2. Eadni 

Eadni means ‘mother’ in Northern Sámi.

“It’s one of the first words that children learn,” says Berit Anne Bals Baal, a lecturer of linguistics at the National Centre for Sámi Language in Education at the Sámi University College, who chose it as her favourite word.

It has a complex phonology (sound system), and is similar to the Northern Sámi word for Earth, which is eanan

3. Guohtun  

Guohtun is a Northern Sámi word that describes the ideal conditions for reindeer to find lichen to graze under a covering of snow. But it’s more complicated than that. It’s one of those words that resists simple translation.

Lars Miguel Utsi, the Vice President of the Sámi parliament of Sweden, says, “Guohtun is a very complex word. It encompasses geography, plants, lichens, snow, and reindeer. It exemplifies the language and its connection to land and water.”

“It’s a very soothing word because it means that there is food and the reindeer can reach it,” he said. 

4. Giitu  

Giitu means ‘thank you’ in Northern Sámi.

Anyone who knows some Finnish might notice that it sounds quite similar to the Finnish word for ‘thank you’, kiitos. That’s because Sámi languages have more in common with Finnish than with Swedish, Danish or Norwegian, coming from the same language family: Finno-Uralic.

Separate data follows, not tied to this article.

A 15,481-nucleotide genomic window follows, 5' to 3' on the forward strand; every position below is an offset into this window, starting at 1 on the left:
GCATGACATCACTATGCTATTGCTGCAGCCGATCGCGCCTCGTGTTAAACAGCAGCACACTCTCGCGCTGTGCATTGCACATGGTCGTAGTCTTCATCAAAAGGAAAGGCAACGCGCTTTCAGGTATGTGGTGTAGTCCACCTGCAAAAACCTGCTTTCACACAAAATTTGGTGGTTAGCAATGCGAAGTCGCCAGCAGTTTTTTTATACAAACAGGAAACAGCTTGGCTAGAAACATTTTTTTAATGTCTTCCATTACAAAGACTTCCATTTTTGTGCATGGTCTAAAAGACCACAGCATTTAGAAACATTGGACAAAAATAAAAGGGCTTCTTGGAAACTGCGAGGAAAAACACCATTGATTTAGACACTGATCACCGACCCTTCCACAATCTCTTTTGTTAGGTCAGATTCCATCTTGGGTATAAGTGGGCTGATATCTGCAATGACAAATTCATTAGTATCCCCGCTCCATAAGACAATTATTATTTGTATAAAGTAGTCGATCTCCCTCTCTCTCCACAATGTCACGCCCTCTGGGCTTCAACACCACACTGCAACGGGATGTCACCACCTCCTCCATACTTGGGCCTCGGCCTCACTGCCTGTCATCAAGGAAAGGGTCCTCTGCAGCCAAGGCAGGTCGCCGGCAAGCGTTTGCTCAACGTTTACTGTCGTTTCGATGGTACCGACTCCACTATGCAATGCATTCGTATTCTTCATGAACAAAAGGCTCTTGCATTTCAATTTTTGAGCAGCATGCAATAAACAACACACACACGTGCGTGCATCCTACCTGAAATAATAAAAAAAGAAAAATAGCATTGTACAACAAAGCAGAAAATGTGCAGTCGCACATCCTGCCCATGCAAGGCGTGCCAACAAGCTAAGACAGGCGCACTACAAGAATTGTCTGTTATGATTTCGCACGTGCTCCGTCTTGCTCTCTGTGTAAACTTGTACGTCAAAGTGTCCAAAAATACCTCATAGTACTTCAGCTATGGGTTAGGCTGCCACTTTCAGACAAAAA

You can respond to giitu with leage buorre which means ‘you’re welcome.’

5. Čáiddas 

This means snowball. We couldn’t have a list of Sámi words without having something specific to snow, could we? 

6. Vuovdi 

This means forest in Northern Sámi. Vast swathes of Sápmi is covered in forest. Sámi reindeer herders rely on old-growth forests to let their reindeer graze; they eat the kind of lichen that only grows in older forests. 

7. Boazu

Reindeer husbandry is a vital part of Sámi life. Photo: Image Bank Sweden

In all Sámi languages, there are two different words for reindeer. In Northern Sámi there is goddi and boazu.

Boazu means a reindeer who has been tamed and can be milked. Goddi is the word for wilder reindeer.  

Reindeer herding is an important aspect of Sámi culture and a vital source of income for many Sámi people. The Sámi parliament estimates that about 2,500 people are dependent on income from reindeer husbandry. 

8. Bures

An easy one! This is how you say “hello” to another person in Northern Sámi. 

9. Goahte  

Goahte is a type of hut in Lule Sámi. It’s a traditional Sámi home that can be built in several different ways, depending on what material is available, like with wooden panels or a construction of wooden poles covered with peat or cloth.

10. Sámediggi 

This is the Northern Sámi word for the Sámi Parliament. There’s a Sámi parliament in each country that divides Sápmi.

In the Scandinavian countries, it’s essentially a government agency with the aim of representing the Sámi people and increasing opportunities to participate in public debate.